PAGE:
Samurai Sword Slice
The Samurai Sword Returns to the Mini Museum Collection!
This is a complete slice of a 16th-century Samurai sword. Each slice is hand polished, but it should be noted that every slice will display some variation. Imperfections in the material have also been preserved and highlight the nature of this ancient blade's manufacture.
The current specimen comes from a katana attributed to the Osafune school in the Bizen tradition. Crafted in the mid-1500s near the end of the Muromachi Era, the blade is accompanied by a fragment of late Edo Period kamishino, the formal court garments of a Samurai.
The blade slices are cut using high energy electric discharge machining. This process is very accurate and ensures a uniform width across all specimens with minimal loss. While an expensive process, we use this method to share this item with as many people as possible.
Once cut, each slice is hand-polished in our shop to reveal the beauty and imperfections in the metal.
The specimen is enclosed in a handsome, glass-topped riker box case measuring 4 1/2" x 3 1/2". A small information card is also included.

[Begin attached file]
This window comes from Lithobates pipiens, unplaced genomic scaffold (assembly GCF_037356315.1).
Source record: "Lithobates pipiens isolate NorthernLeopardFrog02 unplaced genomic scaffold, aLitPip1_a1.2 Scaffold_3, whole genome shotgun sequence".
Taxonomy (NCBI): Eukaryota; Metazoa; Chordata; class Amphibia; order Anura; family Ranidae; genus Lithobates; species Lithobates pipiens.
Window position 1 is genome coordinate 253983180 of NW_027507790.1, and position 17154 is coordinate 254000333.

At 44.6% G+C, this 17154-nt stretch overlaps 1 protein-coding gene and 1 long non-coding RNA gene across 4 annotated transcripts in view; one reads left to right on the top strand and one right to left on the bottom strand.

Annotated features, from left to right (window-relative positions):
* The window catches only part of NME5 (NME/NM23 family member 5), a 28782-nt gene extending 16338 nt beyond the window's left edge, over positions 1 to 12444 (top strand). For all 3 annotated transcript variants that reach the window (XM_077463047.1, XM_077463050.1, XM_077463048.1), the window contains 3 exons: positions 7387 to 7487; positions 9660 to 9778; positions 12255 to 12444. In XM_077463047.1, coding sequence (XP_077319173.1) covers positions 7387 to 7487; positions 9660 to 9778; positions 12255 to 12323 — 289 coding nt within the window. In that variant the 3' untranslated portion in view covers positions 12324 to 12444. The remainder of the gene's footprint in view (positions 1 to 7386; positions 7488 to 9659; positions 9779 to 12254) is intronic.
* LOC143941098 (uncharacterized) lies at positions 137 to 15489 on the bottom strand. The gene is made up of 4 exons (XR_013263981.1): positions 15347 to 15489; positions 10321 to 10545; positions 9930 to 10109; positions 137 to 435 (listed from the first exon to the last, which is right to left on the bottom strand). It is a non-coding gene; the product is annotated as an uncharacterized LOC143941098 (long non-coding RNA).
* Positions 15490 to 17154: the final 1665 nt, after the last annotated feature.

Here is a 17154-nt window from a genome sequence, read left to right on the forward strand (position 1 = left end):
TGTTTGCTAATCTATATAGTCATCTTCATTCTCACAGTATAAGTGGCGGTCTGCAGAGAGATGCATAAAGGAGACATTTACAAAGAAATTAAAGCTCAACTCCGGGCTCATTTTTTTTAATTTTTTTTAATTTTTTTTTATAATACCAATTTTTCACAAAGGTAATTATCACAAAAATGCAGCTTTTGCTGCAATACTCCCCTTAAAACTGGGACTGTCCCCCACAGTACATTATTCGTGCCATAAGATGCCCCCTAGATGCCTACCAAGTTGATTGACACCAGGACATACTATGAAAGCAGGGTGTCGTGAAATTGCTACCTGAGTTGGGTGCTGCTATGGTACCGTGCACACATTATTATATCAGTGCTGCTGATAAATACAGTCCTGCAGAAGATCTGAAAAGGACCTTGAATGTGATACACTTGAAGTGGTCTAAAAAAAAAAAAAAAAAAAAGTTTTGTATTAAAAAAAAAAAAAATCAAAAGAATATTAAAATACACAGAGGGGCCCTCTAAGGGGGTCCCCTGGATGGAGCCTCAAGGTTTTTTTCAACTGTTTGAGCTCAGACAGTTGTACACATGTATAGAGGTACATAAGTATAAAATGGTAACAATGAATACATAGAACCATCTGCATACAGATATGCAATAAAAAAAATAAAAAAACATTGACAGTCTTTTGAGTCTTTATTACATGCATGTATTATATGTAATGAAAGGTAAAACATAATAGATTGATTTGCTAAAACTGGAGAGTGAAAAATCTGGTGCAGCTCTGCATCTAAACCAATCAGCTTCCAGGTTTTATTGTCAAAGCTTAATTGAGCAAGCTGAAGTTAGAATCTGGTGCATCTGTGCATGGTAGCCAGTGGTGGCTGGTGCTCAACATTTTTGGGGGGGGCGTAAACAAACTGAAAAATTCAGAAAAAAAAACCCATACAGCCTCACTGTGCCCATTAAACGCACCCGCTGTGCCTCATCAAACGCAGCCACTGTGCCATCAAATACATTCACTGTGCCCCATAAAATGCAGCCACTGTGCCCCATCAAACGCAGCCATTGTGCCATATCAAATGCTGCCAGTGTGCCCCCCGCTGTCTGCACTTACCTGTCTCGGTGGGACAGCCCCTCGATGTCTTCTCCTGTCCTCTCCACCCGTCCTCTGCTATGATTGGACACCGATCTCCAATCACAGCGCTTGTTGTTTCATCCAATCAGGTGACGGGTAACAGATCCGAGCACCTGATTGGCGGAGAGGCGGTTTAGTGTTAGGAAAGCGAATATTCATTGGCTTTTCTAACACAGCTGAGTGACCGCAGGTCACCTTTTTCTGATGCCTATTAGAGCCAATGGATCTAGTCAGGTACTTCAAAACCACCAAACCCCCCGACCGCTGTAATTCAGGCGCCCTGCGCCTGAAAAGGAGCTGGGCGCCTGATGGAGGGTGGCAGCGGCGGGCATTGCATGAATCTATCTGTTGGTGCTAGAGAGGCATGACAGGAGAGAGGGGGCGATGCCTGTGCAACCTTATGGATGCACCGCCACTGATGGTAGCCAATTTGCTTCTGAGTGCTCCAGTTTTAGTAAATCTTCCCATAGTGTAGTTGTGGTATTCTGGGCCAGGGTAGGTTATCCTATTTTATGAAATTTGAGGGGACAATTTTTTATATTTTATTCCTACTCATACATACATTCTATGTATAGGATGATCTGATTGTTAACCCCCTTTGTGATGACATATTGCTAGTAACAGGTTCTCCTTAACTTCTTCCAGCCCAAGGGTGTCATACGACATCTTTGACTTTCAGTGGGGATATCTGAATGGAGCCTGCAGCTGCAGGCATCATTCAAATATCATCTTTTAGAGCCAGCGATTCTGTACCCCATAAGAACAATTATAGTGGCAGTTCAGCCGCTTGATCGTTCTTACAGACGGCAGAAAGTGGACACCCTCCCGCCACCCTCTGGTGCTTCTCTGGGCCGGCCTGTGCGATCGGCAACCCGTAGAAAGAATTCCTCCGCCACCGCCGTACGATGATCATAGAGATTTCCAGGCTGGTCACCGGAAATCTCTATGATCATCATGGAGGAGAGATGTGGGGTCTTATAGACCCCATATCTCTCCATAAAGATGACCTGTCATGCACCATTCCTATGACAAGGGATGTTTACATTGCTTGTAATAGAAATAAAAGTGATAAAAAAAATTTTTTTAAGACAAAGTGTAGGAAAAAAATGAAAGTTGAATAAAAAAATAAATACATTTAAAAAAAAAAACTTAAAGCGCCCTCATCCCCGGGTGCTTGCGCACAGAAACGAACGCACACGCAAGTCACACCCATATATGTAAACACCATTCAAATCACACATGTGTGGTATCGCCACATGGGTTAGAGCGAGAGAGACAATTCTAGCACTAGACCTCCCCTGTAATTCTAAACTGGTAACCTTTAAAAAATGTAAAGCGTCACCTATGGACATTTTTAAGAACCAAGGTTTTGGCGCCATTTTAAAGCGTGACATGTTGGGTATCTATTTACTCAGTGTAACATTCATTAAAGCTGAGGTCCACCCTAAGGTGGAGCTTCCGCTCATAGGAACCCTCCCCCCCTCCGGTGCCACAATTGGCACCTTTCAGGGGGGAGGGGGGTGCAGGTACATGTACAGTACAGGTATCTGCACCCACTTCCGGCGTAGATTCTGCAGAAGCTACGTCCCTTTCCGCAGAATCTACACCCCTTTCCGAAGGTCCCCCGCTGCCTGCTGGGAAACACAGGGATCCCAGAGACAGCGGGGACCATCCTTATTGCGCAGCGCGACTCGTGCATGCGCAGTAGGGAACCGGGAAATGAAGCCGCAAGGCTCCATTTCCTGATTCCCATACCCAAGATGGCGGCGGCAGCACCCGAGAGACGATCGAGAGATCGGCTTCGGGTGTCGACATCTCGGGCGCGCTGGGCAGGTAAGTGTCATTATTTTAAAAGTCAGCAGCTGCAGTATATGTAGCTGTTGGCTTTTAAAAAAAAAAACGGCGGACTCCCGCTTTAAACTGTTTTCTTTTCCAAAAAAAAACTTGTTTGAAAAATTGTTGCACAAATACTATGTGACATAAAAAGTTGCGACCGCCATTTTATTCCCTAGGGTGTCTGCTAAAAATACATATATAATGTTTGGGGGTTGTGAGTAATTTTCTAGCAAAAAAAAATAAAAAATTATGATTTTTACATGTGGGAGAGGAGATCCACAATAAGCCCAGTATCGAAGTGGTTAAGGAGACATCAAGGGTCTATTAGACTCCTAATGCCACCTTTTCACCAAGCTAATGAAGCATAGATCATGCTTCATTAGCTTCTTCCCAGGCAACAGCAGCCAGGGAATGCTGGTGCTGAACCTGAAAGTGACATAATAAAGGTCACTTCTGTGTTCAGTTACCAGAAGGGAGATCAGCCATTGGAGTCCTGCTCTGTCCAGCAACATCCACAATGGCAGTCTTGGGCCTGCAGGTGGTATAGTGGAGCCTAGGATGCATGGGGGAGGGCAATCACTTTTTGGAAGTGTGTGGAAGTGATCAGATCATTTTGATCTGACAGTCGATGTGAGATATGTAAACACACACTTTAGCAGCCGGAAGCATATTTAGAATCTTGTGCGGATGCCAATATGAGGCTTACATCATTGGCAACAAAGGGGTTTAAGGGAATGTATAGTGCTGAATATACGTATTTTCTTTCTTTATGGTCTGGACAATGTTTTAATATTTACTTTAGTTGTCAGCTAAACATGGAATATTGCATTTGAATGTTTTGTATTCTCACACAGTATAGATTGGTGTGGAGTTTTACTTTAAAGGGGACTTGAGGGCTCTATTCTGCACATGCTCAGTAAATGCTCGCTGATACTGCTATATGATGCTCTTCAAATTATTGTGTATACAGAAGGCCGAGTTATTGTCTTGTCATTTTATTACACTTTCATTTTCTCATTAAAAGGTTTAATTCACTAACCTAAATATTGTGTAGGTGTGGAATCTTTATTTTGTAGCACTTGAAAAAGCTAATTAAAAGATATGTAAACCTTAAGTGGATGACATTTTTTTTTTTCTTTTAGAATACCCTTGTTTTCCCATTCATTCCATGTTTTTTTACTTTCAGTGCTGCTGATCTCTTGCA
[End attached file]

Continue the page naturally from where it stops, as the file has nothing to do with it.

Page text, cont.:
Please Note: This add on is very sharp and should be handled with the utmost care. It is not a toy and should not be handled by children without extreme supervision.
In addition, we previously offered slices of a 14th-century, Ko-tō Period katana used in the Third Edition of the Mini Museum. But as we say, the sword is only so long and that item has completely sold out.
About the Samurai Sword
The Japanese sword is a symbol of unparalleled beauty and quality. Bound closely to the image of the samurai class, the blades are highly prized and honored by collectors all over the world. The history of these incredible weapons and the warriors who wielded them are intimately connected to the development of the Japanese nation and the culture of modern Japan.
The blade was selected with the generous support of Pablo Kuntz. Pablo is the owner of Unique Japan, a respected dealer of Japanese swords worldwide. While lovely, the blade has a number of micro-fractures that made it unsuitable, and potentially dangerous, as a collectible.
The purchase and use of this sword, as well as our previous sword, was reviewed and sanctioned by an ethics committee in Japan. The conclusion was that this would be a beautiful way to share the history of this magnificent tradition with people all over the world.
Would you like to know more? Read more about Samurai swords and our meticulous process in Blade of the Samurai!